Over the last few years, issues like relative energy deficiency in sport (RED-S), overtraining and disordered eating have become major topics of discussion in the running world. Many runners are hearing these terms for the first time, and are using them interchangeably, as is often the case with two terms in particular: RED-S and overreaching. While there is some crossover between the two, they are not the same. We spoke with runner, triathlete, exercise physiology Ph.D. candidate and c0-founder of the OneAthlete Project, Alexandra Coates, who explained why they are different and where they intersect.
Overreaching vs. RED-S
As Coates explains, overreaching is a short-term reduction in performance due to inadequate recovery relative to training stress. It can last days to weeks in the case of functional overreaching, or weeks to months in the case of non-functional overreaching. She says overreaching tends to occur following training camp-type training blocks, where an athlete increases their training load for around three weeks and starts to see a decline in performance by the end of the block. She notes this is different from overtraining syndrome, which is the prolonged maladaptation of several biological, neurochemical, and hormonal regulation mechanisms, and can often take years to resolve.
RED-S, on the other hand, is driven exclusively by low-energy availability and causes disruptions to metabolic rate, menstrual function, bone health, immunity, muscle growth and repair and cardiovascular health. Low energy availability, Coates explains, is the mismatch between an athlete’s energy intake, or diet, and the energy expended during exercise, leaving inadequate energy to go toward health and athletic performance.
What’s the difference?
While researchers are still divided as to whether overreaching can occur independently of an energy deficit, Coates believes it is possible. “I think about it as a Venn diagram, where on one side you can have overreaching without low-energy availability, in the middle you have both, and on the right, you have RED-S without overreaching,” she says.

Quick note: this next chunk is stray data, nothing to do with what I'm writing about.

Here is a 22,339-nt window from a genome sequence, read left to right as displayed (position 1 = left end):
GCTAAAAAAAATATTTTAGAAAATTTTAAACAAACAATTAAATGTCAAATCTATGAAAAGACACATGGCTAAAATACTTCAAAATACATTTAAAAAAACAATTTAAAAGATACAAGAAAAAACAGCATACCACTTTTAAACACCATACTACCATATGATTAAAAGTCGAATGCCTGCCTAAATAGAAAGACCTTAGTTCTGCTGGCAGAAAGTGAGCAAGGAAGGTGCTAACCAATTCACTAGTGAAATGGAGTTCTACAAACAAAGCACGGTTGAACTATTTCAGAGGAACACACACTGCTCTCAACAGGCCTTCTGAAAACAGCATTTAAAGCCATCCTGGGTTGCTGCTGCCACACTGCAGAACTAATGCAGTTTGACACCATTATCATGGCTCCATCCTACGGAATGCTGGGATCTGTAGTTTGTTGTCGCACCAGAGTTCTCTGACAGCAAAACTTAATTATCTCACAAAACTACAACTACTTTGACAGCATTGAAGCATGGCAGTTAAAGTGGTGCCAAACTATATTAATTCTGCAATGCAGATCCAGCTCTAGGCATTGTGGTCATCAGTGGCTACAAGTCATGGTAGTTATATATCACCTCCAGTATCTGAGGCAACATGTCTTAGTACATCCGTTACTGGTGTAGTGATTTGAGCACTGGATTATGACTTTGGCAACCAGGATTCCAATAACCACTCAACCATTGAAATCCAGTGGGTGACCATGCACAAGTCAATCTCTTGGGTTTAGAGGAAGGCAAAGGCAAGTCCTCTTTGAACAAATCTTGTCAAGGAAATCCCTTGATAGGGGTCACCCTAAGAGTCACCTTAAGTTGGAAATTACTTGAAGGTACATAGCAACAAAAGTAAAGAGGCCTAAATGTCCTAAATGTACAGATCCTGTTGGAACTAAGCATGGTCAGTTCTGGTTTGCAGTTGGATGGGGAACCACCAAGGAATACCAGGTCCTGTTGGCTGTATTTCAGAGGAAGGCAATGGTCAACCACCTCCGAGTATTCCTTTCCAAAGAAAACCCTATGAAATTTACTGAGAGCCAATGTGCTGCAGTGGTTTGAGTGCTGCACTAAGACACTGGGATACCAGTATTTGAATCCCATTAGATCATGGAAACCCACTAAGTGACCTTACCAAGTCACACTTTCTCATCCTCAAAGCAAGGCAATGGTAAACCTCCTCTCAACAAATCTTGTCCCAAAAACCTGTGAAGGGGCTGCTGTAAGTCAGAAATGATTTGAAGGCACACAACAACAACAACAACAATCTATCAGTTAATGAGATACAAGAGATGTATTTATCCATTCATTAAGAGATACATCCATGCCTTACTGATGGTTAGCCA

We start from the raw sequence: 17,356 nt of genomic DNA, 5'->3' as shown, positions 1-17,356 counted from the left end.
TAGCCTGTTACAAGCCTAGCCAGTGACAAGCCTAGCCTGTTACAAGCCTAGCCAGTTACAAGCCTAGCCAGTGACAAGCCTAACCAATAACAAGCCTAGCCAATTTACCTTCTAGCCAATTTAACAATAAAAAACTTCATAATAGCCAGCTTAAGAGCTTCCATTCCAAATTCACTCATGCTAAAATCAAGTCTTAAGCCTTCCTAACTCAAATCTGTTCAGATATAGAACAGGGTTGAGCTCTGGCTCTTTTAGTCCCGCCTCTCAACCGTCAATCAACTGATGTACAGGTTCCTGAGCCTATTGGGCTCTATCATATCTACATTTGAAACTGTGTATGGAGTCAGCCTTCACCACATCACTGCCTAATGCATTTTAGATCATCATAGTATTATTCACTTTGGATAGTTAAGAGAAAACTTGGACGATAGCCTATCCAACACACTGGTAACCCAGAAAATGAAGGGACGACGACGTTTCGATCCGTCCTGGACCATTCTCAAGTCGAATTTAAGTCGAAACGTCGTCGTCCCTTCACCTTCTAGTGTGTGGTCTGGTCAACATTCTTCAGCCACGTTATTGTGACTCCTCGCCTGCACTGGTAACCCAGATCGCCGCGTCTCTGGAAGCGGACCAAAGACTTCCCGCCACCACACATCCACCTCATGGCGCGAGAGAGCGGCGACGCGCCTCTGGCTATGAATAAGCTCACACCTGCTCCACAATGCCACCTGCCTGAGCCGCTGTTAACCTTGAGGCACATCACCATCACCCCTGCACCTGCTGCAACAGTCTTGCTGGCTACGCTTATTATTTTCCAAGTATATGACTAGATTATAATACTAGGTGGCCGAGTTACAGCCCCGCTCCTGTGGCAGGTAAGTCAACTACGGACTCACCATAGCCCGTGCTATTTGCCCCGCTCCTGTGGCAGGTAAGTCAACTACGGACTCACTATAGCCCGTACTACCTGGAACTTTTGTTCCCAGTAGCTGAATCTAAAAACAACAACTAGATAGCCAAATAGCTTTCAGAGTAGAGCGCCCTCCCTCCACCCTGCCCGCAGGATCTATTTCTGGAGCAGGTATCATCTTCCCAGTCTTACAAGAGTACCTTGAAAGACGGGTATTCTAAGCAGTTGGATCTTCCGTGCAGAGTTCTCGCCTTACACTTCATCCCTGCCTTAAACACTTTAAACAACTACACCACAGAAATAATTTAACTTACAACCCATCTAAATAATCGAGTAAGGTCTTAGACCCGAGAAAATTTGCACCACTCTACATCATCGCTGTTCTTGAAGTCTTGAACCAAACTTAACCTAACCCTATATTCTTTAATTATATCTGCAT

In the case of overreaching, most of the symptoms tend to appear during training. Symptoms include:
- reduced performance in training (not being able to hit your typical paces)
- a reduction in heart rate at a given pace/intensity of running
- faster heart rate recovery (how fast your heart rate returns to baseline) when you stop running
- feelings of being “unable to push” in workouts
Coates says symptoms of low energy availability and RED-S are most easily identifiable in menstruating athletes who are not on hormonal birth control, because they will experience disruptions in their menstrual cycle. Other symptoms include:
- lower resting heart rate and blood pressure
- reduced bone mineral density
- an initial weight loss (followed by stabilization and/or an increase in weight despite the caloric deficit)
- blood markers including increased cortisol and cholesterol, and decreased fasting glucose, insulin, IGF-1, ferritin, leptin, thyroid hormones and sex hormones (estrogen, testosterone)
When they overlap
“We know that low-energy availability and RED-S reduce an athlete’s ability to adapt and respond appropriately to training,” explains Coates, “so over a long period of low-energy availability, performance will likely be reduced. Performance will also be reduced when athletes have increased illnesses and injuries (particularly bone injuries) driven by low energy availability.”
Secondly, she adds that often when athletes increase their training load, they don’t also increase their caloric intake, which will cause this co-occurrence of overreaching and low energy availability. Finally, when you don’t eat enough to support your activity, your training stress will increase while your ability to recover properly will be impaired, which can be a driver for overreaching.
Coates’ advice to runners
If you think you may be experiencing symptoms of RED-S, Coates encourages you to increase your calorie intake, especially around training. She also strongly recommends against fasted training and restrictive diets and to make sure you aren’t going long periods without eating (no four-hour windows without food). She emphasizes the importance of carbohydrates and says runners should make sure they’re taking in some carbs immediately after a workout, even if it’s just a sports drink.
“With overreaching, the best thing to do is recognize that digging yourself into a hole isn’t going to make you faster, so if you feel like you are very fatigued and not able to push in a session, take a recovery day, even if it wasn’t planned,” says Coates. “High-intensity training seems to drive overreaching faster than volume, so if you have a lot of high-intensity work in your training plan, you also need a lot of recovery days.”